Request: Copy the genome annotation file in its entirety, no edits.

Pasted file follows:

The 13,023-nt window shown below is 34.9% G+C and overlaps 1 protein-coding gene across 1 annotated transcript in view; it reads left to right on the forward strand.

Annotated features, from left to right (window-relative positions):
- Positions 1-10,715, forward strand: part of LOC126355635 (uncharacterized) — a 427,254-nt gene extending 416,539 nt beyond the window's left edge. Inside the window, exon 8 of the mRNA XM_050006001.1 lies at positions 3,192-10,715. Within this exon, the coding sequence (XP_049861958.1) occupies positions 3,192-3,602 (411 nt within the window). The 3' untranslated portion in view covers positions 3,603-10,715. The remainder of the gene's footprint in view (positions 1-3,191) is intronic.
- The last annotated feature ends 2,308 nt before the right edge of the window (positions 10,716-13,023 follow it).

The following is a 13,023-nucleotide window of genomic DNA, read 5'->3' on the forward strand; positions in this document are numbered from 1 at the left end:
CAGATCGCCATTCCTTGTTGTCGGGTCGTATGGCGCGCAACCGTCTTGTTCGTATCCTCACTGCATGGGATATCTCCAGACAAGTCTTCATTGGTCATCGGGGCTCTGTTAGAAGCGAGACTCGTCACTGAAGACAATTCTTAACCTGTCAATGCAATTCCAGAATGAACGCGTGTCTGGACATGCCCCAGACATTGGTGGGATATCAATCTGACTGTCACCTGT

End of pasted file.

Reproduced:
The 13,023-nt window shown below is 34.9% G+C and overlaps 1 protein-coding gene across 1 annotated transcript in view; it reads left to right on the forward strand.

Annotated features, from left to right (window-relative positions):
- Positions 1-10,715, forward strand: part of LOC126355635 (uncharacterized) — a 427,254-nt gene extending 416,539 nt beyond the window's left edge. Inside the window, exon 8 of the mRNA XM_050006001.1 lies at positions 3,192-10,715. Within this exon, the coding sequence (XP_049861958.1) occupies positions 3,192-3,602 (411 nt within the window). The 3' untranslated portion in view covers positions 3,603-10,715. The remainder of the gene's footprint in view (positions 1-3,191) is intronic.
- The last annotated feature ends 2,308 nt before the right edge of the window (positions 10,716-13,023 follow it).

The following is a 13,023-nucleotide window of genomic DNA, read 5'->3' on the forward strand; positions in this document are numbered from 1 at the left end:
CAGATCGCCATTCCTTGTTGTCGGGTCGTATGGCGCGCAACCGTCTTGTTCGTATCCTCACTGCATGGGATATCTCCAGACAAGTCTTCATTGGTCATCGGGGCTCTGTTAGAAGCGAGACTCGTCACTGAAGACAATTCTTAACCTGTCAATGCAATTCCAGAATGAACGCGTGTCTGGACATGCCCCAGACATTGGTGGGATATCAATCTGACTGTCACCTGT